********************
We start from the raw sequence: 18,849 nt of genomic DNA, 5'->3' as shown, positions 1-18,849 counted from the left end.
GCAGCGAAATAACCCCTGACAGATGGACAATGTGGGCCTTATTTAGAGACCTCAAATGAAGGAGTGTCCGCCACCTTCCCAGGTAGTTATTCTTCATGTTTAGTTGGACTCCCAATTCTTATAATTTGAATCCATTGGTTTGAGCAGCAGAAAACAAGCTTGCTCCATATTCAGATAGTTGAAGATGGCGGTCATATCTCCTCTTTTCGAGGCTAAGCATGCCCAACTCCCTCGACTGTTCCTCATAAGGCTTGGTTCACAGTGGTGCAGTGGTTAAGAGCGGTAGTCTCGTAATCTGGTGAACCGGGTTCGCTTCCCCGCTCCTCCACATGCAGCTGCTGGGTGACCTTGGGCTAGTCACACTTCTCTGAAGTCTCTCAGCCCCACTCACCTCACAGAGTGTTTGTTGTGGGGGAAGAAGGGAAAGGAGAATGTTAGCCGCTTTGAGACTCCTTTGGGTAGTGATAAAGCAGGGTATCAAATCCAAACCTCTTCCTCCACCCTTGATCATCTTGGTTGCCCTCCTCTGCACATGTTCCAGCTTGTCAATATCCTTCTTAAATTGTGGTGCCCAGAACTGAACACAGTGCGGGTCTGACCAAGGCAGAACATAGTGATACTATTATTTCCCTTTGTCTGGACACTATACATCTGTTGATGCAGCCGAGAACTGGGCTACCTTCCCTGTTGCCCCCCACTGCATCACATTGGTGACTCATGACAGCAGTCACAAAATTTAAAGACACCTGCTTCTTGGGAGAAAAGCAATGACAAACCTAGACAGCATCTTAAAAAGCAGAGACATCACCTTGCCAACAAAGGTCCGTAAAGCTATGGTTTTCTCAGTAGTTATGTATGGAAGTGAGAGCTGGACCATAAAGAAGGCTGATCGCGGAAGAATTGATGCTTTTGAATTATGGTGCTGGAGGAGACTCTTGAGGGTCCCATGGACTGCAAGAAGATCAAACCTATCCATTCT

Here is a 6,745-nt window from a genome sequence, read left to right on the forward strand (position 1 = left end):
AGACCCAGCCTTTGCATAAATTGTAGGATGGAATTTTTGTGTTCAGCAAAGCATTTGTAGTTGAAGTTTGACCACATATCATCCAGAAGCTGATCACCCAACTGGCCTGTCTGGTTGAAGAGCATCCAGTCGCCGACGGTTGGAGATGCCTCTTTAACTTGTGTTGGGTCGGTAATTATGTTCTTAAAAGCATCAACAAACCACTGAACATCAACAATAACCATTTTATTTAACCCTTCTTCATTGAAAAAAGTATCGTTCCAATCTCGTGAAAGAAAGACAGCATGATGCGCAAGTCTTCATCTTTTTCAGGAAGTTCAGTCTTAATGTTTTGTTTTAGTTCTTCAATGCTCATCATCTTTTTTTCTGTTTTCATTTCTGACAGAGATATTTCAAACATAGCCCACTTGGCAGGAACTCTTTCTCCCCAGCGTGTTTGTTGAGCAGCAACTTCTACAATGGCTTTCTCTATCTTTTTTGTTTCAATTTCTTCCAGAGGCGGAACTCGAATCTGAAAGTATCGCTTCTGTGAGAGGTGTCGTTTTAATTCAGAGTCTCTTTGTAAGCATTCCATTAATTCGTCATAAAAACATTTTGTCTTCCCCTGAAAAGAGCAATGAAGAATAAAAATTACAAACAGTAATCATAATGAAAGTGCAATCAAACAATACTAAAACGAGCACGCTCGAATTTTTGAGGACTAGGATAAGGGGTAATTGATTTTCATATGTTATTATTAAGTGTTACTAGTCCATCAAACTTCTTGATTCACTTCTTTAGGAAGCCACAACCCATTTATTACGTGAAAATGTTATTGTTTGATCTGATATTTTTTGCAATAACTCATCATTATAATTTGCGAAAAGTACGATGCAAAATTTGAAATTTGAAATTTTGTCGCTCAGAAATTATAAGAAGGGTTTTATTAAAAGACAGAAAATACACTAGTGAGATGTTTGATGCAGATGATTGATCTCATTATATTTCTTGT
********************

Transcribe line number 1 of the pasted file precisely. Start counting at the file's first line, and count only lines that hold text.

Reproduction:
We start from the raw sequence: 18,849 nt of genomic DNA, 5'->3' as shown, positions 1-18,849 counted from the left end.